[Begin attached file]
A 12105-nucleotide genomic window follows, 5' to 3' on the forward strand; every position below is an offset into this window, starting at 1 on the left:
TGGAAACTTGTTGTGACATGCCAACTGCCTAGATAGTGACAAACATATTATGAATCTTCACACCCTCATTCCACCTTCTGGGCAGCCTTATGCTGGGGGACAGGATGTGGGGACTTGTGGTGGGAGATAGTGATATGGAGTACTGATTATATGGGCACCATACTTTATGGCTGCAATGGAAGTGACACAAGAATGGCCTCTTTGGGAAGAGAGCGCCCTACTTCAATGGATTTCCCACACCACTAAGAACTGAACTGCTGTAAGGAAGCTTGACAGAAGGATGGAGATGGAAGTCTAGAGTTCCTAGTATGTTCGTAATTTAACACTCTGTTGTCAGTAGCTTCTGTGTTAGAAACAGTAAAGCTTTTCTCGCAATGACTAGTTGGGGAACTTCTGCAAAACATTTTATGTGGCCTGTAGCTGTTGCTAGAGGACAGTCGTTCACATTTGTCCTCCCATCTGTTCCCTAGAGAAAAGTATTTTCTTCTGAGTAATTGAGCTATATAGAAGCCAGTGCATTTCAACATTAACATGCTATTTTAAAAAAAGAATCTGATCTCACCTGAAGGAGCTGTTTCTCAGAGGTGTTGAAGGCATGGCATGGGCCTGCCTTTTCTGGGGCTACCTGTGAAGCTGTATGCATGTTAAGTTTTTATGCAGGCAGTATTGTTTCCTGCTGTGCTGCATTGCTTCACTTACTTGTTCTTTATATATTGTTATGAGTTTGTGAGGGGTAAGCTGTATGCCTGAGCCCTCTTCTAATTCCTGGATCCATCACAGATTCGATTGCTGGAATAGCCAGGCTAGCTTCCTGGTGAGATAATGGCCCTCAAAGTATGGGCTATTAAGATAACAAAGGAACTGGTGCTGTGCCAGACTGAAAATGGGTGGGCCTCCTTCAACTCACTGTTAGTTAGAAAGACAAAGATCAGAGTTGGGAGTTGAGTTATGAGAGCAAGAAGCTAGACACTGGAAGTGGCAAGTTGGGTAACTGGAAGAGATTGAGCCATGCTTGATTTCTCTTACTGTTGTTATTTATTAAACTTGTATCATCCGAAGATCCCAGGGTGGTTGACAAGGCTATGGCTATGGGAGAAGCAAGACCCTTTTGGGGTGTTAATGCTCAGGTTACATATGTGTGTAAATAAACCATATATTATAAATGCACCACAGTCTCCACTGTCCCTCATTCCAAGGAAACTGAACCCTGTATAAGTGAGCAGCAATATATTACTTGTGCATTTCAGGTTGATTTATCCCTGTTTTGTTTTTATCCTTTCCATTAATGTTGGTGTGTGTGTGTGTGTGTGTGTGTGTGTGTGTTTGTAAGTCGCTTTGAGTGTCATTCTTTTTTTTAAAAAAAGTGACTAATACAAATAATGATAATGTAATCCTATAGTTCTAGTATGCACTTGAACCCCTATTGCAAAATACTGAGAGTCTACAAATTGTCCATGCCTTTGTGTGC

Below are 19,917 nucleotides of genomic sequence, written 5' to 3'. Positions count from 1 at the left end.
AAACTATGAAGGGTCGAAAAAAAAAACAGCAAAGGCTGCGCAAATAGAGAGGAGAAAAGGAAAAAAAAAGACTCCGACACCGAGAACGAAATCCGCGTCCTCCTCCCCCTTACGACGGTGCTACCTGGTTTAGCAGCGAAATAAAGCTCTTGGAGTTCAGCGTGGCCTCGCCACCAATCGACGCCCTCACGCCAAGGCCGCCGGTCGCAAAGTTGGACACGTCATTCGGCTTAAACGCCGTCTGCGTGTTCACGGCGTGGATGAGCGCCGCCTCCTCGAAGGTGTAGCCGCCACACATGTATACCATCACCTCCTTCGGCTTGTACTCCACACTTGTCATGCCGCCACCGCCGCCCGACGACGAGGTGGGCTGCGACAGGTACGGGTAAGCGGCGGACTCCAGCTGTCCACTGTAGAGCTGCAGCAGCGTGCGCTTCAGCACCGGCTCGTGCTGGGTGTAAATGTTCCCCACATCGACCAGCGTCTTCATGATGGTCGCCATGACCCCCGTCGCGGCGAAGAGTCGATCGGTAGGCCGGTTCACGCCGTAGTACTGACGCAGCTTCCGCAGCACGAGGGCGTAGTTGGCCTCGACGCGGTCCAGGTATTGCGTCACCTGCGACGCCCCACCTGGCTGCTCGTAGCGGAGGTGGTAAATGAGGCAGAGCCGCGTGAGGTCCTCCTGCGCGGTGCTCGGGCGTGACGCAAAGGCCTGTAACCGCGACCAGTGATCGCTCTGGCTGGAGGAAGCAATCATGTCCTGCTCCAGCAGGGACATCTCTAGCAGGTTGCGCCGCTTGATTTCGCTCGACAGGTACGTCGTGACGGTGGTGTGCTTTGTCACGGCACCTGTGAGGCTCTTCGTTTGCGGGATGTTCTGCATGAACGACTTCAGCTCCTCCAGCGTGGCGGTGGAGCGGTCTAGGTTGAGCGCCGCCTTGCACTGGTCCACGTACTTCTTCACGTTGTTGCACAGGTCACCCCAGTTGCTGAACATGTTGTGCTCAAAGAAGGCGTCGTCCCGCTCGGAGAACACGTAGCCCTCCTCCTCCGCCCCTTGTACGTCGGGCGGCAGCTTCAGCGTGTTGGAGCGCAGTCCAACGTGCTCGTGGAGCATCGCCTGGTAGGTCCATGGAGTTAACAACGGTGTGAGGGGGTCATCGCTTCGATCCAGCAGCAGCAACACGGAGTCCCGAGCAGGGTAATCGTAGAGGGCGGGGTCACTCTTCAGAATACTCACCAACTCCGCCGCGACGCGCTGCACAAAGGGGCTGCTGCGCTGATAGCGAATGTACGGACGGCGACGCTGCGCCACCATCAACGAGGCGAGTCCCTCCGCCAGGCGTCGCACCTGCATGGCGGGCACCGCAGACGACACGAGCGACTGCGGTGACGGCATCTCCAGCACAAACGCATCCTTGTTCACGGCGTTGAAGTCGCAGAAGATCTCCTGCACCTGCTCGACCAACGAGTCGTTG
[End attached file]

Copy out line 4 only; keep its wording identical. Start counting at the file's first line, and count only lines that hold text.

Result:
AAACTATGAAGGGTCGAAAAAAAAAACAGCAAAGGCTGCGCAAATAGAGAGGAGAAAAGGAAAAAAAAAGACTCCGACACCGAGAACGAAATCCGCGTCCTCCTCCCCCTTACGACGGTGCTACCTGGTTTAGCAGCGAAATAAAGCTCTTGGAGTTCAGCGTGGCCTCGCCACCAATCGACGCCCTCACGCCAAGGCCGCCGGTCGCAAAGTTGGACACGTCATTCGGCTTAAACGCCGTCTGCGTGTTCACGGCGTGGATGAGCGCCGCCTCCTCGAAGGTGTAGCCGCCACACATGTATACCATCACCTCCTTCGGCTTGTACTCCACACTTGTCATGCCGCCACCGCCGCCCGACGACGAGGTGGGCTGCGACAGGTACGGGTAAGCGGCGGACTCCAGCTGTCCACTGTAGAGCTGCAGCAGCGTGCGCTTCAGCACCGGCTCGTGCTGGGTGTAAATGTTCCCCACATCGACCAGCGTCTTCATGATGGTCGCCATGACCCCCGTCGCGGCGAAGAGTCGATCGGTAGGCCGGTTCACGCCGTAGTACTGACGCAGCTTCCGCAGCACGAGGGCGTAGTTGGCCTCGACGCGGTCCAGGTATTGCGTCACCTGCGACGCCCCACCTGGCTGCTCGTAGCGGAGGTGGTAAATGAGGCAGAGCCGCGTGAGGTCCTCCTGCGCGGTGCTCGGGCGTGACGCAAAGGCCTGTAACCGCGACCAGTGATCGCTCTGGCTGGAGGAAGCAATCATGTCCTGCTCCAGCAGGGACATCTCTAGCAGGTTGCGCCGCTTGATTTCGCTCGACAGGTACGTCGTGACGGTGGTGTGCTTTGTCACGGCACCTGTGAGGCTCTTCGTTTGCGGGATGTTCTGCATGAACGACTTCAGCTCCTCCAGCGTGGCGGTGGAGCGGTCTAGGTTGAGCGCCGCCTTGCACTGGTCCACGTACTTCTTCACGTTGTTGCACAGGTCACCCCAGTTGCTGAACATGTTGTGCTCAAAGAAGGCGTCGTCCCGCTCGGAGAACACGTAGCCCTCCTCCTCCGCCCCTTGTACGTCGGGCGGCAGCTTCAGCGTGTTGGAGCGCAGTCCAACGTGCTCGTGGAGCATCGCCTGGTAGGTCCATGGAGTTAACAACGGTGTGAGGGGGTCATCGCTTCGATCCAGCAGCAGCAACACGGAGTCCCGAGCAGGGTAATCGTAGAGGGCGGGGTCACTCTTCAGAATACTCACCAACTCCGCCGCGACGCGCTGCACAAAGGGGCTGCTGCGCTGATAGCGAATGTACGGACGGCGACGCTGCGCCACCATCAACGAGGCGAGTCCCTCCGCCAGGCGTCGCACCTGCATGGCGGGCACCGCAGACGACACGAGCGACTGCGGTGACGGCATCTCCAGCACAAACGCATCCTTGTTCACGGCGTTGAAGTCGCAGAAGATCTCCTGCACCTGCTCGACCAACGAGTCGTTG